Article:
I was very impressed with the fact that he could talk and walk at the same time – something I most certainly could not do – and talk he did (and wave his walking stick- often dangerously close to my face as I clambered up rocks behind him😳).

He grew up on Robben island which one could see well from our lofty vantage point. I learnt it was a prison in 1600, a leper colony in 1700 into the 1800, a naval radio base (his childhood years) in the 1950’s, before we all knew it as where Mandela, Mbeki and co were incarcerated.

And then no one spoke as the last chain and ladder were negotiated and we pushed ourselves to get to the top for an amazing sunrise.

No words could adequately describe the awe and exhilaration of this sight and even the photographs fail.

With the dawn came the light so to speak and the rather small summit shrunk considerably as bodies clambered up over the ridge and joined us jostling for position.

I had this awful fear of someone toppling over the edge simply because there were five ties too many on the lions head. So without further ado I headed down.

Now this sounds simple, but believe me it was anything but simple. There is a narrow path. Do not think of a clear flatly graded walkway; think of boulders and rocks that require either very very long legs or very solid bottoms. You’ll work out which I used 😂

And that is not all, there are sections of chains and ladders that require strong nerves, and hand feet coordination (like that manual car driving 😜) and patience. As fast as we were trying to descend (some our ladies were due at work at 8am) so were a remarkably large number of athletes coming up.

Heads down, listening I think to some steroid pumping something, sweating, puffing, on a mission – which did not allow for novices like yours truly. The problems became particularly acute at the steep boulder sections and the chains/ladders.

Then I understood what it must feel like in modern times on Everest. Here am I trying to descend before my courage fades, but am forced to stand still, using valuable lung capacity as these young hulks shimmy up. At the same time I’m trying not to look down – it is a long long long way down – the view is startling, infinite and without interruption to the car park

My turn now to clamber down some rocks, hanging on to the metal foot or were they hand holds? At the same time as the next wave of body flesh arrived from below and had to wait for me to complete my descent. They puffed and snorted surely not to rush me, but to maintain their rhythm? Nothing could have rushed me – I hung on for dear life, acutely aware of the view they had as they looked up at me, acutely aware of the drop below should I hesitate for a second, acutely aware of how many climbers had failed, permanently not on their ascent but rather their descent – I have read all the Everest books!!!!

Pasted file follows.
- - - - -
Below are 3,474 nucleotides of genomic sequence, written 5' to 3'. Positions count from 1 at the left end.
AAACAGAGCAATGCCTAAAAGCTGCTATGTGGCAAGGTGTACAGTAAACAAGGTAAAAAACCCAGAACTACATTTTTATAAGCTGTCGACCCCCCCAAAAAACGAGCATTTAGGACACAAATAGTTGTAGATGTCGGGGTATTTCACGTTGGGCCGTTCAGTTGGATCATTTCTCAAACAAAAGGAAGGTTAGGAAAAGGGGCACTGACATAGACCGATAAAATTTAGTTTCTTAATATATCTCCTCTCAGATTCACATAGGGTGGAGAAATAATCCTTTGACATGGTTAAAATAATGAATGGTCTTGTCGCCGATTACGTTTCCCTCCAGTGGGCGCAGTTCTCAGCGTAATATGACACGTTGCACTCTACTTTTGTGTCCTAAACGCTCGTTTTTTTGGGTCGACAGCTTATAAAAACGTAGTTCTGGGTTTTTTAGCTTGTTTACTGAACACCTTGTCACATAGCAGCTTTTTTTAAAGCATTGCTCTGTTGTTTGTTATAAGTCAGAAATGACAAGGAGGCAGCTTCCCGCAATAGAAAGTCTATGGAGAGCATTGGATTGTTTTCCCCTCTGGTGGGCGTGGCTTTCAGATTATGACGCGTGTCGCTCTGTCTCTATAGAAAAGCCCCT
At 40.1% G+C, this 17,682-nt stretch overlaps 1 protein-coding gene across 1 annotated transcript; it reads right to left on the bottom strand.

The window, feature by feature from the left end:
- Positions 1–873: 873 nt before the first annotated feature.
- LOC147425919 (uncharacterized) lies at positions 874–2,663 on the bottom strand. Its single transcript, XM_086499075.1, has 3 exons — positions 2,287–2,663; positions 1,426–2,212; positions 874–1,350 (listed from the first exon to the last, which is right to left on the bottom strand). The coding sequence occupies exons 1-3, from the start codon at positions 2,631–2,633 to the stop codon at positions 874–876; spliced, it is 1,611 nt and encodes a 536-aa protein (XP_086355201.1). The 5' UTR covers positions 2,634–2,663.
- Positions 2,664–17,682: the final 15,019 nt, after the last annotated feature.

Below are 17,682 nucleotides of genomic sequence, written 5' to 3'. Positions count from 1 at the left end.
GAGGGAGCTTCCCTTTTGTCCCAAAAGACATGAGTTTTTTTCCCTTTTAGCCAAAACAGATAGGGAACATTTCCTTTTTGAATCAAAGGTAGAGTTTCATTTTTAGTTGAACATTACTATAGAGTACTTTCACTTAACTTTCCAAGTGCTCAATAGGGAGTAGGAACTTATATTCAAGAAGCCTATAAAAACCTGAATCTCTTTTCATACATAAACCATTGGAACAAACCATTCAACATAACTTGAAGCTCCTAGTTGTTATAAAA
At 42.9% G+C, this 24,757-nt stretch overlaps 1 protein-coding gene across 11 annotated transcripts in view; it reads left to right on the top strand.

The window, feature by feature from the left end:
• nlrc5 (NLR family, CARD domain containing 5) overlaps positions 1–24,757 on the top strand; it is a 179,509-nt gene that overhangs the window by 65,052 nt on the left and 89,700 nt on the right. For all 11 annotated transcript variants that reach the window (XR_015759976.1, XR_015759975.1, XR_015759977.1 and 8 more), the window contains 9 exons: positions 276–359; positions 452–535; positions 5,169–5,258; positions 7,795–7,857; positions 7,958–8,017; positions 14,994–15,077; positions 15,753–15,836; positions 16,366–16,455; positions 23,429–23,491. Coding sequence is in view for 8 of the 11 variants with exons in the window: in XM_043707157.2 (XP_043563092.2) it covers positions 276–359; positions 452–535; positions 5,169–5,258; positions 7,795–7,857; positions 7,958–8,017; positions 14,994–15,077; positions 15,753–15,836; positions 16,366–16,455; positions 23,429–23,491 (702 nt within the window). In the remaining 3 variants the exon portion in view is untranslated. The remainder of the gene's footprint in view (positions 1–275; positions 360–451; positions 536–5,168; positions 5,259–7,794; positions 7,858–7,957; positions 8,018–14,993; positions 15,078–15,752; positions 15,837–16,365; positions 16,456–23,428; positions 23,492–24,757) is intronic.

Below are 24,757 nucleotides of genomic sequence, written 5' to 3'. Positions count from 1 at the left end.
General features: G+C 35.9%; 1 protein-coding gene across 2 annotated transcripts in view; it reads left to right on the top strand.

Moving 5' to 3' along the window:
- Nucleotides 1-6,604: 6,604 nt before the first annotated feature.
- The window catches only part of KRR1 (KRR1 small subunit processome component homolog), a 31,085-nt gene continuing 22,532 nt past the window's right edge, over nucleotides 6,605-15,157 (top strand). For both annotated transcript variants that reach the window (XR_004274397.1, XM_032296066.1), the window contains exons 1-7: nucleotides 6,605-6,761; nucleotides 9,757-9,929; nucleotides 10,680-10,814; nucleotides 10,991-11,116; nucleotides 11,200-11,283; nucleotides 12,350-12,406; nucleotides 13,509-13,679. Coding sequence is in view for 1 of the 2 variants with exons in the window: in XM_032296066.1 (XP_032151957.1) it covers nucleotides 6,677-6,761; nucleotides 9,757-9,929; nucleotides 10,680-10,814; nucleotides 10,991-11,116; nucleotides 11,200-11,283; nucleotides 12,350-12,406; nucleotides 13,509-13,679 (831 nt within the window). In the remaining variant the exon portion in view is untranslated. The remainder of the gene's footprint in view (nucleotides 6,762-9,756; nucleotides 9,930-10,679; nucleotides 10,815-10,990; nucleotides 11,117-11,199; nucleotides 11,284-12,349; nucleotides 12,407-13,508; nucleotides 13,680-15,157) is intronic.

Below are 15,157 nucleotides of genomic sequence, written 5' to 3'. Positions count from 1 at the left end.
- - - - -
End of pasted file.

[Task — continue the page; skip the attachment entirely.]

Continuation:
Acutely aware of how absurd it was of me to presume to do this. Alas, too late she cried.

And then the boulders were cleared, now just the steep steps and I would be passed the danger zone so to speak. I began to relax, in time to see some of those supreme beings who had run past me on the way up, now pass me on the way down!!!!

As the yard arm reached a respectable hour, about 7am I saw more ‘normal’ people setting off up past me. Some of them looked as though they were heading for a stroll in the park; no park here
Another group had brought their dogs, which left us wondering to this very moment where they were heading. One gentleman had a ‘work jacket’ on and another couple were limping at the start – a little like Jess and I are still doing two days later whenever we try to go up or down stairs.

Clearly again, those questions of fit and faint hearted come to mind

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Time warp?

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30/10/2016

Time warp? …..

Ek sit nou in Die Kerk.

As ek omkyk sien ek net ‘onse mense’ – no rainbow nation here 😟
(This is an observation, not a judgement: after all there was no English service anywhere in the local region)

Feels no different in any way from when I was dragged to NGV as a child – more than 50 years ago. I don’t remember the sermons ( only the boredom of a young child 😂) but pretty certain it wasn’t too different from today’s :

Which began:

Die tweede (gebod) is : jy moet jy naaste liefhe soos jouself. Geen ander gebod is groter as die twee nie. Mark 12:31 ( the second commandments love your neighbour as yourself)

Ons weet wie ons is; Weet ons wat pad ons loop? (We know who we are but do we know where we are heading)

Is the question raised in the second part ….

The humility and commitment in prayer and deed to ‘sorg vir die Ander’ is real and almost visceral in this place:

With earnest prayer for courage to ‘los die bekende, en doen die Godswerk wat nie maklik is nie’ (let go of the familiar and do His work, which is not easy to do)

Which raises that universal question –

who is ‘ons naaste’ (our neighbours) :

That paradox between intellect and heart :

The paradox of this stunning complex country

Or perhaps the paradox of man ?